In the previous blog post, we reviewed some tips on how to make the most of your networking opportunities. Here are a few more.
Small talk is one of those things that you know you need to do but that many people dread. Yet it is essential for success in the professional world. Technical skills and knowledge account for about fifteen percent of the reason you get a job, keep a job, or move up, but eighty five percent of job success has to do with people skills. One key people skill is the ability to engage in small talk. Learning ways to engage others in conversation helps to create a zone of comfort with another person, and helps to create friendship and trust. And just like a sport, you can get better at it if you practice and understand how to improve your game.
The first goal is to engage with another person and create a zone of comfort. Start with openers, which are little phrases or interactive verbal tidbits:
- “Hi, how are you doing?” “How are you enjoying the conference/ party/ meeting?” “What did you think of the speaker?”
- “Hi, —–, it’s good to see you again. How have you been? Have you done any interesting traveling lately? I remember hearing you were going to go to Chile to kayak. Did you ever do that?”
- “Hi, is this your first time coming to this conference/ seminar?“
What openers do is open the door to a more extensive conversation in a way that is comfortable for both people. They are innocuous comments that are open-ended and general, allowing the other person to say something in return that can lead to a fuller conversation. This is one of the reasons that people start by talking about the weather. It is a universal concern for everyone, especially if the weather is bad, because it forms an immediate common bond. “Was your plane on time? Was it delayed because of the storm?” Other common bonds for people at a conference are usually linked to information that helps others: good break-out sessions to attend, good speakers, good places to go for dinner, interesting sights in the city where the conference is held, problems with the hotel (e.g., a broken elevator or a problem accessing the workout facility), or good information about a special service or event (e.g., “Did you know the hotel has a tea time every day in the lobby and the food is great!”).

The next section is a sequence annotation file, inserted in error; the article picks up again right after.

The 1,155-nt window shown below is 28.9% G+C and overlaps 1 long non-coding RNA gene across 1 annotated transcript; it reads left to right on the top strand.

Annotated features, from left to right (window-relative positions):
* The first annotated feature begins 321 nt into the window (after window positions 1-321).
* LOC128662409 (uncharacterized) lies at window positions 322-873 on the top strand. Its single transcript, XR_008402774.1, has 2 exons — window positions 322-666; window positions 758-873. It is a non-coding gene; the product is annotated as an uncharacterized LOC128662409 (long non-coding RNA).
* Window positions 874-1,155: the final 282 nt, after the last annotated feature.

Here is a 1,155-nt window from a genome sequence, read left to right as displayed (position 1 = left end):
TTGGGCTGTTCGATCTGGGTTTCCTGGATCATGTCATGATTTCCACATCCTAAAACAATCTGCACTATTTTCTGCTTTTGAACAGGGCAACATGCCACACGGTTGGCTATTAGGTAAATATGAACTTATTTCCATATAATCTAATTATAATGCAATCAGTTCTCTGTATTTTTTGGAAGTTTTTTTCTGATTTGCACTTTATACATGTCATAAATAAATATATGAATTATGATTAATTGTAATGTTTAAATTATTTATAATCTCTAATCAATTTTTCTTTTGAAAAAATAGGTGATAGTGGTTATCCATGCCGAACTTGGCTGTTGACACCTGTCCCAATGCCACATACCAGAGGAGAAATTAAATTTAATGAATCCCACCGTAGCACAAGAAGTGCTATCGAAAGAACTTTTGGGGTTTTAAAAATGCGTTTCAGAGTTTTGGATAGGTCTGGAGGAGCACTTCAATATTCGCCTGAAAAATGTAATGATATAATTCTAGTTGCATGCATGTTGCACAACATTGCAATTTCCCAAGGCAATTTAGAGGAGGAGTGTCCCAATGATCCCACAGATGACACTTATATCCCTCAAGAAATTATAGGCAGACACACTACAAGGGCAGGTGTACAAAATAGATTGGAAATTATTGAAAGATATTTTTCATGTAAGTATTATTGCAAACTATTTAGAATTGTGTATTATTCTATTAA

Be a Giver and a Connector
As you are talking with people you meet at networking events, think of them as new friends, and try to think of ways to make their life a little better. See if you can find ways to give back, because that really helps not only them but you as well. How can you give back? Little gifts of information, connection, support, promotion, and help go a long way to creating and cementing a good relationship.
A gift of information could be a link to an article that might be interesting to a person you got to know at an event. For example, let’s imagine that you have a shared interest: in sustainable foods, in a baseball team, or in traveling to Japan. If you have read an article, blog, or book that was interesting to you on this topic, your new friend might also find it interesting. When you get the opportunity, send an email mentioning how much you enjoyed chatting at the conference, and include the link to the book or article. Try to do that within a day or two of your return.